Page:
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Message from the Administrator


Past. Present. Future.

You can see a lot of each here in Greer. One of Greer’s most valuable resources is the blending of old and new. You see it all around you.

We received our latest census numbers this past year. At last count we had 25,515 residents.

And, we continue to grow.

Growing is exactly what we’ve been doing for the past few decades. Still recognized as one of South Carolina’s fastest growing cities, Greer has been successful in retaining the charm of a small Southern town and offering the amenities of a large city.

A stroll through Greer Station brings back decades of memories of activity in what we today call our rehabilitated “hip and historic” downtown district. Throughout Greer Station you will find wonderful restaurants and bountiful shopping choices. Not unlike the Greer of yesteryear.

You used to come to town to do a little shopping, get a bite to eat, and catch-up on the local news at the barber shop. A dime in the corner pay phone would let you call home to announce your great find while shopping.

You can still shop, dine, and hear the latest updates on sports scores and more at the barber shop. However, you won’t find that pay phone anymore. Downtown visitors today use their cell phones, smartphones, iPods, iPads, and notebook computers with free wireless internet service to find the bargain of the day and to make a reservation at their favorite restaurant.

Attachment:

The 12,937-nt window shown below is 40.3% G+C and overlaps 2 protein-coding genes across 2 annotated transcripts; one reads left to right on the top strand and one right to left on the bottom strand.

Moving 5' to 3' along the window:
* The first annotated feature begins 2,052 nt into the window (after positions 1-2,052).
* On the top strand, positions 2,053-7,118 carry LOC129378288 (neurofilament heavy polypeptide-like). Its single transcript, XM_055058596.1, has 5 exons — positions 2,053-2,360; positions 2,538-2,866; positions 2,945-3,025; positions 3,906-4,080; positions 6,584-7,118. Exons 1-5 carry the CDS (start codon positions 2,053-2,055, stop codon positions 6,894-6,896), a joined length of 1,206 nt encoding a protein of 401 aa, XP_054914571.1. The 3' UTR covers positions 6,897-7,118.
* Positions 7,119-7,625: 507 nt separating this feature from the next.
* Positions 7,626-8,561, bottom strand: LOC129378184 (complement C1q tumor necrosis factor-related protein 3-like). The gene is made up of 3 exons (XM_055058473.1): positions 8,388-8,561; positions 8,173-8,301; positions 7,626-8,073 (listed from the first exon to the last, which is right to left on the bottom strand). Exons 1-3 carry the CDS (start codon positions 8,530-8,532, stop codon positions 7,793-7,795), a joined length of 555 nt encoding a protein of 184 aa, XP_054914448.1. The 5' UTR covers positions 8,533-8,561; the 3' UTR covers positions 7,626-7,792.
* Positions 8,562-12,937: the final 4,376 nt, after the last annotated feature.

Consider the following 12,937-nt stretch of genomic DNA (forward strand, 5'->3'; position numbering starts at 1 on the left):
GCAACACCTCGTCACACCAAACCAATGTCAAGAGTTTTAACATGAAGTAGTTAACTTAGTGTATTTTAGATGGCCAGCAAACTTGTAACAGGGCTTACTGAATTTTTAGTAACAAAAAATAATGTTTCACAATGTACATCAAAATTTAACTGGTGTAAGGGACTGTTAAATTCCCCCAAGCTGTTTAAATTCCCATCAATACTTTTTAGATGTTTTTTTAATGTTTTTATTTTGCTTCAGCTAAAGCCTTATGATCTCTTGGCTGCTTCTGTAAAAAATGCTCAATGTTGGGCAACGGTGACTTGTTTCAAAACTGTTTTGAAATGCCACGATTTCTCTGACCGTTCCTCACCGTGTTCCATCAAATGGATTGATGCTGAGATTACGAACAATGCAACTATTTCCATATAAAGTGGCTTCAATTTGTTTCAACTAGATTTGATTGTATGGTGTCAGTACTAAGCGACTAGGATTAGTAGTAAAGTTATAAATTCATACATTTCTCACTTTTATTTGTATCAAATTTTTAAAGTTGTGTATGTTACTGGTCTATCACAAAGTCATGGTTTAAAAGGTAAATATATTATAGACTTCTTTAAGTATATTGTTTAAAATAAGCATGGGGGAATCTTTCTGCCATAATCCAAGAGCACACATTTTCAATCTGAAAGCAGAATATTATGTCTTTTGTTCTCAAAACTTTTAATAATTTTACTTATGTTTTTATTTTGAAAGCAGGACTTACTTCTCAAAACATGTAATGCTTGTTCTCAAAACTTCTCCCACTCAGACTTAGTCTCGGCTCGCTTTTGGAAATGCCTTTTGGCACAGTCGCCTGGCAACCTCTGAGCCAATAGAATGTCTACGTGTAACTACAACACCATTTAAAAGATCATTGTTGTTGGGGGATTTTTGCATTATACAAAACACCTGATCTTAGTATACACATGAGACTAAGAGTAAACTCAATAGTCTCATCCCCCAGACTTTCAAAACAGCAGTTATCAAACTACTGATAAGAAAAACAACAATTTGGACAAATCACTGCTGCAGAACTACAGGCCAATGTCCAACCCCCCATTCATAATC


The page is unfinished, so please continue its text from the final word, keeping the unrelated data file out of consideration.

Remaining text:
Indeed, Greer is still that cozy neighborhood community. But, today you will find state-of-the-art recreation facilities and event space, public art, internet hot spots, fiber optics, historic neighborhoods, and modern homes.

As you will read in this report, a new rental space is taking shape near the pond at Greer City Park. Before there was even a pond, it was our National Guard Armory and a gym that held basketball memories for many in our community.

The Greer Heritage Museum, once a New Deal era post office and later Greer City Hall, now has a plaque designating its place on the National Register of Historic Places.

Highway 29, the major corridor for transportation in the Upstate before the Interstate came to town, is undergoing a planning study that will re-emphasize its importance to communities along that corridor. If it seems like old is new again in Greer, that isn’t by coincidence. We embrace our city’s history and have consciously incorporated it into our plans for the future. In Greer, history walks beside us always, never behind us.

Fail to plan, or plan to fail. Today we are enjoying a wonderfully master planned community.

While respecting our history, we also have made technology an important part of our planning. Four-color presses once cranked out copies of our “Team Greer” annual report, but we switched three years ago to a print-on-demand report to reduce expenses and be more environmentally friendly.

Now we’ve added interactive features to enhance your reading experience and to keep you fully informed about what is taking place in your city.

What does the future hold?

I can only imagine. But you can bet we’re planning it.

City Administrator Ed Driggers